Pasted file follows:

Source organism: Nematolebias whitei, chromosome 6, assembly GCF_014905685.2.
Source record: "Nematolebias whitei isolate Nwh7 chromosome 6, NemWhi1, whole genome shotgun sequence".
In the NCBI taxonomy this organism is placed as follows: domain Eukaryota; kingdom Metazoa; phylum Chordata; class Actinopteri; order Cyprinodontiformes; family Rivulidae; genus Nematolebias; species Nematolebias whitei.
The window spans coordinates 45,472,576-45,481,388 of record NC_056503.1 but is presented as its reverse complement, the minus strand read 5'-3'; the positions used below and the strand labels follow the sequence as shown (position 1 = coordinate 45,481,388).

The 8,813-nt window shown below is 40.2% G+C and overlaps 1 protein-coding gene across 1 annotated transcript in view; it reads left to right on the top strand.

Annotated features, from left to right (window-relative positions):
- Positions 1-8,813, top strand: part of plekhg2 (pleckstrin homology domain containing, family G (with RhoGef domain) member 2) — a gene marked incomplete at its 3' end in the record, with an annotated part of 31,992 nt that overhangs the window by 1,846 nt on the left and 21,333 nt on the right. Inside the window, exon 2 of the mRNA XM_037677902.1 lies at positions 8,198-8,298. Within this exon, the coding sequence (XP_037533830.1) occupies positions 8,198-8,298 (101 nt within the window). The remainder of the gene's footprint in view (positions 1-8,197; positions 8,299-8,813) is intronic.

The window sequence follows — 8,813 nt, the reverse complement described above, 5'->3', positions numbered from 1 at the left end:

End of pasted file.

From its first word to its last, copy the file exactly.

Source organism: Nematolebias whitei, chromosome 6, assembly GCF_014905685.2.
Source record: "Nematolebias whitei isolate Nwh7 chromosome 6, NemWhi1, whole genome shotgun sequence".
In the NCBI taxonomy this organism is placed as follows: domain Eukaryota; kingdom Metazoa; phylum Chordata; class Actinopteri; order Cyprinodontiformes; family Rivulidae; genus Nematolebias; species Nematolebias whitei.
The window spans coordinates 45,472,576-45,481,388 of record NC_056503.1 but is presented as its reverse complement, the minus strand read 5'-3'; the positions used below and the strand labels follow the sequence as shown (position 1 = coordinate 45,481,388).

The 8,813-nt window shown below is 40.2% G+C and overlaps 1 protein-coding gene across 1 annotated transcript in view; it reads left to right on the top strand.

Annotated features, from left to right (window-relative positions):
- Positions 1-8,813, top strand: part of plekhg2 (pleckstrin homology domain containing, family G (with RhoGef domain) member 2) — a gene marked incomplete at its 3' end in the record, with an annotated part of 31,992 nt that overhangs the window by 1,846 nt on the left and 21,333 nt on the right. Inside the window, exon 2 of the mRNA XM_037677902.1 lies at positions 8,198-8,298. Within this exon, the coding sequence (XP_037533830.1) occupies positions 8,198-8,298 (101 nt within the window). The remainder of the gene's footprint in view (positions 1-8,197; positions 8,299-8,813) is intronic.

The window sequence follows — 8,813 nt, the reverse complement described above, 5'->3', positions numbered from 1 at the left end: